Fully fueled for a flight to the International Space Station later this month, SpaceX transferred the Crew Dragon “Resilience” spaceship Thursday to a hangar near pad 39A at the Kennedy Space Center for attachment to its Falcon 9 launcher.
The commercial crew ship arrived in SpaceX’s hangar near the southern perimeter of 39A on Thursday. SpaceX technicians inside the building will connect the Crew Dragon with a Falcon 9 rocket before rolling the fully-assembled launcher up the ramp to pad 39A this weekend.
The commercial crew capsule is scheduled for launch Nov. 14 at 7:49 p.m. EST (0049 GMT on Nov. 15) with four astronauts aboard. The mission is known as Crew-1, and it will be the first operational flight of SpaceX’s Crew Dragon spacecraft following a 64-day test flight to the space station earlier this year with astronauts Doug Hurley and Bob Behnken.
The Crew Dragon spacecraft for the Crew-1 mission is named “Resilience,” a name that commander Mike Hopkins said he hopes “can be an inspiration for everybody on what’s possible when we work together.”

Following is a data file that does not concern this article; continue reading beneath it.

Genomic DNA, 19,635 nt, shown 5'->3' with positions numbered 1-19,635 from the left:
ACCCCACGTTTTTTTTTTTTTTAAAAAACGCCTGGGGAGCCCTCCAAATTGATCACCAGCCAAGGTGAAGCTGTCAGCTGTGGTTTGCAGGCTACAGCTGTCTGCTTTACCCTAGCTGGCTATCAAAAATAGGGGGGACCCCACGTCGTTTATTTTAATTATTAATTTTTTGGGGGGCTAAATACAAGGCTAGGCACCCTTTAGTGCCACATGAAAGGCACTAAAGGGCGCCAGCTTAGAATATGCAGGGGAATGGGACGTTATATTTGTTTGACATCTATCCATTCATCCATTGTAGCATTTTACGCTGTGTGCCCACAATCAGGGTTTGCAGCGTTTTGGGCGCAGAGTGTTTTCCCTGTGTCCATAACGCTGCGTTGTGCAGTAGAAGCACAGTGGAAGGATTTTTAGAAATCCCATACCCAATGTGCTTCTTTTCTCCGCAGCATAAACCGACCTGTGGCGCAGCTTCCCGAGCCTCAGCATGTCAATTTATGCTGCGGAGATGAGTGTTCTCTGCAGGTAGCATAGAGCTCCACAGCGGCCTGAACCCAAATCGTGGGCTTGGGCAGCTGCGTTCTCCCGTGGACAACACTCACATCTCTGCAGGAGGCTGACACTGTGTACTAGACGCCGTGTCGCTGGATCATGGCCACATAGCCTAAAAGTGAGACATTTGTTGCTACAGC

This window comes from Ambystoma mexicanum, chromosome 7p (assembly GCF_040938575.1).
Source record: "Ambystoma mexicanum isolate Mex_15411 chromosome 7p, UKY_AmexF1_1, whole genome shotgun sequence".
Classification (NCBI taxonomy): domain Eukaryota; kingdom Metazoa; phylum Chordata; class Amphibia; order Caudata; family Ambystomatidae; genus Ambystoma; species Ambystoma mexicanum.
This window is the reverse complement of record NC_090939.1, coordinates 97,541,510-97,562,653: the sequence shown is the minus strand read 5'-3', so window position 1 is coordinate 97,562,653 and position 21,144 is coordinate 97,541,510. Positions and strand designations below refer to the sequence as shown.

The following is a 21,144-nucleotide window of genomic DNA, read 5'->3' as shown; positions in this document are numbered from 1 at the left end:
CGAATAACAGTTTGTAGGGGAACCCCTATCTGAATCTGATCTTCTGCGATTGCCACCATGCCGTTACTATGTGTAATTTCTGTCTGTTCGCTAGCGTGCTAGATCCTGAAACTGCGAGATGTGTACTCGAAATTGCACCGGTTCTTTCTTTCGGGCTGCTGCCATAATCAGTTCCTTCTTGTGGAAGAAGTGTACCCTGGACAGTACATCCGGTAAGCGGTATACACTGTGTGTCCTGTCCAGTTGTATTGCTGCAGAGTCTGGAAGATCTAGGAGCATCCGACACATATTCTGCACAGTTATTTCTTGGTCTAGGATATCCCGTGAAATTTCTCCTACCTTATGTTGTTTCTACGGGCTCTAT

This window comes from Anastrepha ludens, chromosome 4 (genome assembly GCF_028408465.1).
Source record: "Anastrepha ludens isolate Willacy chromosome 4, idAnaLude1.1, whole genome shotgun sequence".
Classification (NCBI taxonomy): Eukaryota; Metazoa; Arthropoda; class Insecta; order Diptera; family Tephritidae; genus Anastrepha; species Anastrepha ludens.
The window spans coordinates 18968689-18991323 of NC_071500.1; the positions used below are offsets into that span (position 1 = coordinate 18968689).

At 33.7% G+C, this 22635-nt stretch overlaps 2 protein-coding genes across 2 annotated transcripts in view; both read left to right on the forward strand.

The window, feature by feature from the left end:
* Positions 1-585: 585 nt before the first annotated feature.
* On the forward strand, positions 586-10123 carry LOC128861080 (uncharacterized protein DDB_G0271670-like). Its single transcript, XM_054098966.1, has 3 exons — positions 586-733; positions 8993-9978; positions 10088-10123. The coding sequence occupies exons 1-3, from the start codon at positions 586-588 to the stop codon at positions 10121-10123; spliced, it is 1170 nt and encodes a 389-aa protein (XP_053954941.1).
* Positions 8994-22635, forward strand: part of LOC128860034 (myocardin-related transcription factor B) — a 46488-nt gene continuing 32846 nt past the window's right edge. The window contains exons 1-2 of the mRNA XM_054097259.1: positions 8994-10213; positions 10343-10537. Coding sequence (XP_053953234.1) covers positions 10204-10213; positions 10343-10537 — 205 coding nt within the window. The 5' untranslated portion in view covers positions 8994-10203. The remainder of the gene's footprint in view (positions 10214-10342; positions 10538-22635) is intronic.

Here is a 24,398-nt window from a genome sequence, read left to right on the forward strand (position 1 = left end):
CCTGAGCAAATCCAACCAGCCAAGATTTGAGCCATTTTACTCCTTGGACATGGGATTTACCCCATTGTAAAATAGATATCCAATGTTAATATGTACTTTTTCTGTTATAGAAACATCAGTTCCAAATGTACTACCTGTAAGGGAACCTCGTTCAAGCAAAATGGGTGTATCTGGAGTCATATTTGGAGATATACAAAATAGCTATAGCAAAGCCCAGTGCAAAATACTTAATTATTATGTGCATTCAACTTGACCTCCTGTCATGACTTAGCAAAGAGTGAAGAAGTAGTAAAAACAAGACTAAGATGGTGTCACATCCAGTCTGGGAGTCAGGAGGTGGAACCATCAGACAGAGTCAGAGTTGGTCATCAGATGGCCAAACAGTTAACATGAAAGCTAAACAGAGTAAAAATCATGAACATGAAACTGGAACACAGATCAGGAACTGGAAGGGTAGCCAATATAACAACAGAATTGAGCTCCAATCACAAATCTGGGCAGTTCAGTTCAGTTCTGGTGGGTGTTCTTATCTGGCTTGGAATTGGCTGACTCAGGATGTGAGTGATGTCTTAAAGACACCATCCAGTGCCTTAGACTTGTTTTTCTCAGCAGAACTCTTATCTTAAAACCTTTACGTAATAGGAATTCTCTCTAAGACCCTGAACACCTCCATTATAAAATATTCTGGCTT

“As you look at the definition of resilience, it means functioning well in times of stress or overcoming adverse events, so I think all of us agree that 2020 has certainly been a challenging year — a global pandemic, economic hardships, civil unrest, isolation — and despite all of that, SpaceX (and) NASA have kept the production line and finished this amazing vehicle that’s getting ready to go on its maiden flight to the International Space Station,” Hopkins said.
“On our patch, you’ll notice that on the border, there’s no names, there’s no flags, and that was by design because that patch doesn’t really represent the four of us, but it really represents the countless people that have contributed to getting the vehicle ready and getting us ready for this mission,” Hopkins said in a press conference in September.